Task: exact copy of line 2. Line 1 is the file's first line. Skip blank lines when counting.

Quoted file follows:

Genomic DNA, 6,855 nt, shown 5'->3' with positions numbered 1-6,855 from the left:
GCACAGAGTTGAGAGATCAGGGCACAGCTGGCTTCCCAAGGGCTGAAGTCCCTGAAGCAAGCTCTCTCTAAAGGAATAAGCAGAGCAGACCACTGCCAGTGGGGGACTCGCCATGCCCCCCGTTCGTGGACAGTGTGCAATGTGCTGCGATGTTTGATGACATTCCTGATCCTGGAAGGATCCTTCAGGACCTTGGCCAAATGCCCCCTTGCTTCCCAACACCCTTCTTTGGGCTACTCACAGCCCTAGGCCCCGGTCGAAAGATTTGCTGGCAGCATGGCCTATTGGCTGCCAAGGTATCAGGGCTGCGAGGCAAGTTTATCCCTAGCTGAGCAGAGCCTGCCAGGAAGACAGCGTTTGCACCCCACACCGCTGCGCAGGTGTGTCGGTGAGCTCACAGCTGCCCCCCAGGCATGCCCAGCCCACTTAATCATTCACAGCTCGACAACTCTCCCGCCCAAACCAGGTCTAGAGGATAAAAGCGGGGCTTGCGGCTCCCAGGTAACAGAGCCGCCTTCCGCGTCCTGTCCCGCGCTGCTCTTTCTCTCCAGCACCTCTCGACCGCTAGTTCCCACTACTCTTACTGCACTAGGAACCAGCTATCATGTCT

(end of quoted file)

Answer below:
GCACAGAGTTGAGAGATCAGGGCACAGCTGGCTTCCCAAGGGCTGAAGTCCCTGAAGCAAGCTCTCTCTAAAGGAATAAGCAGAGCAGACCACTGCCAGTGGGGGACTCGCCATGCCCCCCGTTCGTGGACAGTGTGCAATGTGCTGCGATGTTTGATGACATTCCTGATCCTGGAAGGATCCTTCAGGACCTTGGCCAAATGCCCCCTTGCTTCCCAACACCCTTCTTTGGGCTACTCACAGCCCTAGGCCCCGGTCGAAAGATTTGCTGGCAGCATGGCCTATTGGCTGCCAAGGTATCAGGGCTGCGAGGCAAGTTTATCCCTAGCTGAGCAGAGCCTGCCAGGAAGACAGCGTTTGCACCCCACACCGCTGCGCAGGTGTGTCGGTGAGCTCACAGCTGCCCCCCAGGCATGCCCAGCCCACTTAATCATTCACAGCTCGACAACTCTCCCGCCCAAACCAGGTCTAGAGGATAAAAGCGGGGCTTGCGGCTCCCAGGTAACAGAGCCGCCTTCCGCGTCCTGTCCCGCGCTGCTCTTTCTCTCCAGCACCTCTCGACCGCTAGTTCCCACTACTCTTACTGCACTAGGAACCAGCTATCATGTCT